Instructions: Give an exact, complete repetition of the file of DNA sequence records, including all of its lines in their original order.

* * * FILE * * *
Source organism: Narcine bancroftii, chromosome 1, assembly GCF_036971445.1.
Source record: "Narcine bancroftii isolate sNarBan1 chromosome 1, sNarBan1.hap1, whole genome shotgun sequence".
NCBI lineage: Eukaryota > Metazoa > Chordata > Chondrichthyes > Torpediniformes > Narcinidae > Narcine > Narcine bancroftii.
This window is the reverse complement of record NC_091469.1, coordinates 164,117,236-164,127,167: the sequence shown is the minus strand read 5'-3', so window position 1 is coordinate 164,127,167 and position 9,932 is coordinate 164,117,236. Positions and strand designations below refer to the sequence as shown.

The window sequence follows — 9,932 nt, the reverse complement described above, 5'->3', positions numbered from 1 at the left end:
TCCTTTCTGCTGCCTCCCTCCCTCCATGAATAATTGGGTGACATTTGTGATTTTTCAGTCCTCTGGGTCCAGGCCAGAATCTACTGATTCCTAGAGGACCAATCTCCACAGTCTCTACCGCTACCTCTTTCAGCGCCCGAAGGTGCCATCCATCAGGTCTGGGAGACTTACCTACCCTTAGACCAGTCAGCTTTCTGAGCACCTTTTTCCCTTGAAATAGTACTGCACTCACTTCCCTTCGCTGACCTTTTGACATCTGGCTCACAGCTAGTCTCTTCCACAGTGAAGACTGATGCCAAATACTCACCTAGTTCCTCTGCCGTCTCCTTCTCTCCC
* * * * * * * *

Source organism: Narcine bancroftii, chromosome 1, assembly GCF_036971445.1.
Source record: "Narcine bancroftii isolate sNarBan1 chromosome 1, sNarBan1.hap1, whole genome shotgun sequence".
NCBI lineage: Eukaryota > Metazoa > Chordata > Chondrichthyes > Torpediniformes > Narcinidae > Narcine > Narcine bancroftii.
This window is the reverse complement of record NC_091469.1, coordinates 164,117,236-164,127,167: the sequence shown is the minus strand read 5'-3', so window position 1 is coordinate 164,127,167 and position 9,932 is coordinate 164,117,236. Positions and strand designations below refer to the sequence as shown.

The window sequence follows — 9,932 nt, the reverse complement described above, 5'->3', positions numbered from 1 at the left end:
TCCTTTCTGCTGCCTCCCTCCCTCCATGAATAATTGGGTGACATTTGTGATTTTTCAGTCCTCTGGGTCCAGGCCAGAATCTACTGATTCCTAGAGGACCAATCTCCACAGTCTCTACCGCTACCTCTTTCAGCGCCCGAAGGTGCCATCCATCAGGTCTGGGAGACTTACCTACCCTTAGACCAGTCAGCTTTCTGAGCACCTTTTTCCCTTGAAATAGTACTGCACTCACTTCCCTTCGCTGACCTTTTGACATCTGGCTCACAGCTAGTCTCTTCCACAGTGAAGACTGATGCCAAATACTCACCTAGTTCCTCTGCCGTCTCCTTCTCTCCC